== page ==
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RBA on hold amid local, global uncertainty

AAP logoAAP 15/11/2016 Marty Silk

The Reserve Bank is likely to hold interest rates amid mixed messages from the domestic economy and the uncertain global outlook.

The RBA board's discussion at its November meeting two weeks ago kicked off with a conversation about how earlier economic forecasts have not matched reality.

"Members commenced their discussion of the domestic economy by considering how outcomes over recent years had differed from earlier forecasts, noting that the differences for key variables, including inflation, the unemployment rate and GDP growth had been modest by historical standards," said the minutes of the meeting, released on Tuesday.

JP Morgan chief economist Sally Auld said the RBA identified mixed messages from the housing market, broadly balanced risks around inflation, uncertainty around the extent of spare capacity in the labour market and long term risks to Chinese growth.

She said uncertainty about the domestic outlook and China's growth prospects would keep interest rates on hold for now.

"Policy will be on hold for a while until the RBA can feel more confident in its judgements around housing and the labour market," Ms Auld said.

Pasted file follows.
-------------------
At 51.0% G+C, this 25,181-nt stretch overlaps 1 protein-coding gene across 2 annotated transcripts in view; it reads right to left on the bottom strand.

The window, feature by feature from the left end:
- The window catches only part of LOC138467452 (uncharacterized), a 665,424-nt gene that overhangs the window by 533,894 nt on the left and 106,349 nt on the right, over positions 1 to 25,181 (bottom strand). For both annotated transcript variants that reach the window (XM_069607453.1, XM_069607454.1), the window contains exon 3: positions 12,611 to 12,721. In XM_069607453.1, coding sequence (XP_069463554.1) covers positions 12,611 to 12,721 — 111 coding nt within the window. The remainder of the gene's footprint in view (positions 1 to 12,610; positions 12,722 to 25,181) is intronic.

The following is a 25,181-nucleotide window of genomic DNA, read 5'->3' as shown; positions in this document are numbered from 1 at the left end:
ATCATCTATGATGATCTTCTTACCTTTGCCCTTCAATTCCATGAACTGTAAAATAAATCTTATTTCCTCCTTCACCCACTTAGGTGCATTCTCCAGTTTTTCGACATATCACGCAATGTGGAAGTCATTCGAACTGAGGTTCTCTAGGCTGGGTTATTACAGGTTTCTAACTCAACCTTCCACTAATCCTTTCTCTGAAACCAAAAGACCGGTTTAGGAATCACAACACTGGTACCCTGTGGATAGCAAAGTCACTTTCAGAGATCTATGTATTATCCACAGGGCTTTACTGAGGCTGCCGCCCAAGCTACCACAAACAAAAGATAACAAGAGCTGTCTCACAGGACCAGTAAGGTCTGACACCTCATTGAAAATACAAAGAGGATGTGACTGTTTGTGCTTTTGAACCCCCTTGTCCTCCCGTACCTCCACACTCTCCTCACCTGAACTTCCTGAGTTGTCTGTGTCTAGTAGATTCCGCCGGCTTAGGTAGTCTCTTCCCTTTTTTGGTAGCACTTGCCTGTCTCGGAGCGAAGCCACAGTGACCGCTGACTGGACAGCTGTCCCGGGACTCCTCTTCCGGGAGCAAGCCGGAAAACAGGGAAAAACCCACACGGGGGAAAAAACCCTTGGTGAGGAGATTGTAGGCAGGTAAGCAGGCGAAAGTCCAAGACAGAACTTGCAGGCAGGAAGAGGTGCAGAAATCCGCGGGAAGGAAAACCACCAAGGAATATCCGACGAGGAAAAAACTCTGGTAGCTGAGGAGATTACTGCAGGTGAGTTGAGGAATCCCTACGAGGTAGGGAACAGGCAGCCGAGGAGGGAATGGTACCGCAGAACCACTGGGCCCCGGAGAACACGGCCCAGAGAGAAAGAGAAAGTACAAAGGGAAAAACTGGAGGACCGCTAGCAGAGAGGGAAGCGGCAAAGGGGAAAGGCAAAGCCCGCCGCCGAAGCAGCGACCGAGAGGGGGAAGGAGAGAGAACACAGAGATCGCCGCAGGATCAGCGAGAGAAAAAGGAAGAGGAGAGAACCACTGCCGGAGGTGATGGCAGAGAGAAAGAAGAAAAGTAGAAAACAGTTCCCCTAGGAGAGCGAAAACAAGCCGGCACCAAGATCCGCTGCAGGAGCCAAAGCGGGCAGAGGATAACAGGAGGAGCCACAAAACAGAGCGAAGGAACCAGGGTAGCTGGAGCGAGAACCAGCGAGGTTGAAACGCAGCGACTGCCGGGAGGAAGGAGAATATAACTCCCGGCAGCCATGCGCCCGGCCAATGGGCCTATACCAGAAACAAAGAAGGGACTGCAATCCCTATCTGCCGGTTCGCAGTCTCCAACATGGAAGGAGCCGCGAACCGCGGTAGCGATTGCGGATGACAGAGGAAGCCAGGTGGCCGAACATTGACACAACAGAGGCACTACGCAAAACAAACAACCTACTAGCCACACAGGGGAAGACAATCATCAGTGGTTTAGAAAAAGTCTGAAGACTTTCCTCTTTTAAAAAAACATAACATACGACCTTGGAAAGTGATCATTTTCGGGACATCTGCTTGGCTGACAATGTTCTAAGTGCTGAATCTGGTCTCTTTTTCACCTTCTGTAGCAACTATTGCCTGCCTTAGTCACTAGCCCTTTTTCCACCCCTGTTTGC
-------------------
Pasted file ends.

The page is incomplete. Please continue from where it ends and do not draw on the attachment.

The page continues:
"Better commodity price outcomes and less intense downside risks to near-term growth outcomes in China work to facilitate this pause."

Royal Bank of Canada chief economist Su-Lin Ong noted the minutes were largely out of date because the RBA meeting had occurred before last week's surprise US presidential election outcome.

"The minutes have also been somewhat overtaken by the outcome of the US election, which is prompting some reassessment of US growth near-term, possible implications for the US Federal Reserve, and more complicated longer-term implications for global trade and activity," she said in a note.

Ms Ong said the RBA would hold rates until at least 2017 amid the heightened global uncertainty and as it had already twice cut rates this year.

"We await further policy details from the new US administration, but some upside risk to the US growth trajectory near-term and implications for the Fed temper the RBA's already mild easing bias all else being equal," she added.

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